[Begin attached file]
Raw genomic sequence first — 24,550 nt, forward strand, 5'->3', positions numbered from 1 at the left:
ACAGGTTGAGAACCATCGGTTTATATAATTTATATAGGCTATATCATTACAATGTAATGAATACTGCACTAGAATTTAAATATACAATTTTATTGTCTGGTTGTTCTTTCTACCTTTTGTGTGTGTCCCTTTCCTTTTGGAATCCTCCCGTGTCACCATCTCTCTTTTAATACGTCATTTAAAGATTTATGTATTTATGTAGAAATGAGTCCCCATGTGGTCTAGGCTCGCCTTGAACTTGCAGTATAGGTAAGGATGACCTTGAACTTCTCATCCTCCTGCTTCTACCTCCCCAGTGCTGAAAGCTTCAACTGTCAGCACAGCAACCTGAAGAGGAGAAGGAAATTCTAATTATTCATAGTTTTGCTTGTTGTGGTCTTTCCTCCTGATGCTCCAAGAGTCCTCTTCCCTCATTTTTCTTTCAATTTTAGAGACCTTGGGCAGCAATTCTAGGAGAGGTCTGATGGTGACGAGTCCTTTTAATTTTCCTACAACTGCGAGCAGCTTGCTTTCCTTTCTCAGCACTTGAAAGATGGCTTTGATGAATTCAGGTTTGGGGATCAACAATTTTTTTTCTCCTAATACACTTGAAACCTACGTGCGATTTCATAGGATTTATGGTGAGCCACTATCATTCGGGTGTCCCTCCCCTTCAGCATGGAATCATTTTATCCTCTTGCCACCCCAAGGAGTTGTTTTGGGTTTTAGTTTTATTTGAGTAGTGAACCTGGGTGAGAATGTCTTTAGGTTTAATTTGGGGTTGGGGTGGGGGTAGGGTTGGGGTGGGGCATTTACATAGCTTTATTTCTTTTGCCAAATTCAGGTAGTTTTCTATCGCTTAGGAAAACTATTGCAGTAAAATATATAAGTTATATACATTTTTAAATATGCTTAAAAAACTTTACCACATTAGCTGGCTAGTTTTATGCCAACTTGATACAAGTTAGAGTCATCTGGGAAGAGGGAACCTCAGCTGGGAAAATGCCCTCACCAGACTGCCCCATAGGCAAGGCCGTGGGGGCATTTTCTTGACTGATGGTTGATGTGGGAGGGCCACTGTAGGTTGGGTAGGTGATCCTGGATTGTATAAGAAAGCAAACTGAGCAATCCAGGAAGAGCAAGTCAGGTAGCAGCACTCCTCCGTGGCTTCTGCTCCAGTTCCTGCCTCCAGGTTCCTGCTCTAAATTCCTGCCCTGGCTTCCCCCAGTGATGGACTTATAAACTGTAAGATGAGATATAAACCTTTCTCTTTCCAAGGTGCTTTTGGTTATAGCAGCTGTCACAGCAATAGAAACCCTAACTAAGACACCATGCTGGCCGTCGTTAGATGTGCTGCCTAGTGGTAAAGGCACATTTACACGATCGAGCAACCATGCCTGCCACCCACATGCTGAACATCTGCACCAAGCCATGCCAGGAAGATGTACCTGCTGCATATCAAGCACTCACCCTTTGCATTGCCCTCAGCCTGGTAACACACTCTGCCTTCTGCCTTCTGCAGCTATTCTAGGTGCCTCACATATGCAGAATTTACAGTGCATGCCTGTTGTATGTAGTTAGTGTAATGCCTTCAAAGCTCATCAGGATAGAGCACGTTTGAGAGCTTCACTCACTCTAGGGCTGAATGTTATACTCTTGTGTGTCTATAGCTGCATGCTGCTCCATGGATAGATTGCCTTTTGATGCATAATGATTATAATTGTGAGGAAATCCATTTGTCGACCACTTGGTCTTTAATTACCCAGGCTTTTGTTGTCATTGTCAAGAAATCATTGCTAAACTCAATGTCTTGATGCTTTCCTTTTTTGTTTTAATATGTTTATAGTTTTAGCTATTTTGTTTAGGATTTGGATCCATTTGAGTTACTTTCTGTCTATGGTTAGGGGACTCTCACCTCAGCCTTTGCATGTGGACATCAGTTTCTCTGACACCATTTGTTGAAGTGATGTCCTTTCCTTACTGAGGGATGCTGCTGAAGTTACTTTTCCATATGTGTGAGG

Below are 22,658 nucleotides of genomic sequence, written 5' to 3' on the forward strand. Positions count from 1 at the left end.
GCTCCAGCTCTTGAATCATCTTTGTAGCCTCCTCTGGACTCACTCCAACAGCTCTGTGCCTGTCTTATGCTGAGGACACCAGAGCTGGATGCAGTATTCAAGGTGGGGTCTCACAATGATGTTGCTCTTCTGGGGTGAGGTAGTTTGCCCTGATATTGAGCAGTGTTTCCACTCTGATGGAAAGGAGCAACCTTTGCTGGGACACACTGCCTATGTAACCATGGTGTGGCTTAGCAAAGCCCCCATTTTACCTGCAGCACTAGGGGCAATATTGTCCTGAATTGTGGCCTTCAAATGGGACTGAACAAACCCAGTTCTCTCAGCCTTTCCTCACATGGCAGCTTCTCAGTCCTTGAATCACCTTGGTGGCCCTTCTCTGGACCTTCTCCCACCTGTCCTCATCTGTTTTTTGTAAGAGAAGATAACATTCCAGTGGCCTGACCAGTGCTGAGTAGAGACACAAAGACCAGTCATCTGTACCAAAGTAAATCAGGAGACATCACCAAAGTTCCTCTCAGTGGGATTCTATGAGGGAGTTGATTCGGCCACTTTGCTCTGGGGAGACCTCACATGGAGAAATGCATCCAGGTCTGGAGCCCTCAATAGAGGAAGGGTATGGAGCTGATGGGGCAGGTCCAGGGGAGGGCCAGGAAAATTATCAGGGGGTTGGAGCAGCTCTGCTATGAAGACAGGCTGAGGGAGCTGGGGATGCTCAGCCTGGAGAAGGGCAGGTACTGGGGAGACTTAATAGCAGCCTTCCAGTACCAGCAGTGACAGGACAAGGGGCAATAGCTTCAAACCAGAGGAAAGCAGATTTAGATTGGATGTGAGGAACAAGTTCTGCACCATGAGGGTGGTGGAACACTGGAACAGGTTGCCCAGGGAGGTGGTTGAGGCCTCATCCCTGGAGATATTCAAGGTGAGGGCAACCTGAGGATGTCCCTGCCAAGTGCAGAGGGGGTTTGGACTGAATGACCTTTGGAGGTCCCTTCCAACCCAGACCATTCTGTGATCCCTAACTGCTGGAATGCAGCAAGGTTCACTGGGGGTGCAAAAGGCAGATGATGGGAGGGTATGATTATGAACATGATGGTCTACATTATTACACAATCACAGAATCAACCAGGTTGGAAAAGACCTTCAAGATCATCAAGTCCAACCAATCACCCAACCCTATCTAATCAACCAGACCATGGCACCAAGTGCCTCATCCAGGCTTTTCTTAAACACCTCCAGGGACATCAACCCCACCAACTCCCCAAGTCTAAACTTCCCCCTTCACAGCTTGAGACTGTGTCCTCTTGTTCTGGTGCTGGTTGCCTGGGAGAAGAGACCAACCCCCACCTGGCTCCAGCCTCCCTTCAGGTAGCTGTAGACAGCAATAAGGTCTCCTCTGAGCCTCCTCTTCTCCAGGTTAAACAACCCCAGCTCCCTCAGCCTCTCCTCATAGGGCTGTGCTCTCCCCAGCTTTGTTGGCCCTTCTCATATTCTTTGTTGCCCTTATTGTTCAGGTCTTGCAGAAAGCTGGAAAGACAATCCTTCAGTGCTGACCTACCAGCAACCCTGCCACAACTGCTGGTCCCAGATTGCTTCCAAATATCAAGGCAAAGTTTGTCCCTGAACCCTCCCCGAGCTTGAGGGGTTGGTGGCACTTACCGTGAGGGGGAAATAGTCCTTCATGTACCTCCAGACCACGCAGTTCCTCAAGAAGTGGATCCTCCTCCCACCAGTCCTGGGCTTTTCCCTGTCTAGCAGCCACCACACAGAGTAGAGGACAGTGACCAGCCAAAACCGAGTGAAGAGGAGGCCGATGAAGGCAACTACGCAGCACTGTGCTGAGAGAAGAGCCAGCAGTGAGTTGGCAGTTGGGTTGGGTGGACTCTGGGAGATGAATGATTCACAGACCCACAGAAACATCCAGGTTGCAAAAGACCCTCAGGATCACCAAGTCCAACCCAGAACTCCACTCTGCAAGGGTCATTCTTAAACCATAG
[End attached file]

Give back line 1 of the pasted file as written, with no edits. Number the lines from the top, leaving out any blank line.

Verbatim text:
Raw genomic sequence first — 24,550 nt, forward strand, 5'->3', positions numbered from 1 at the left: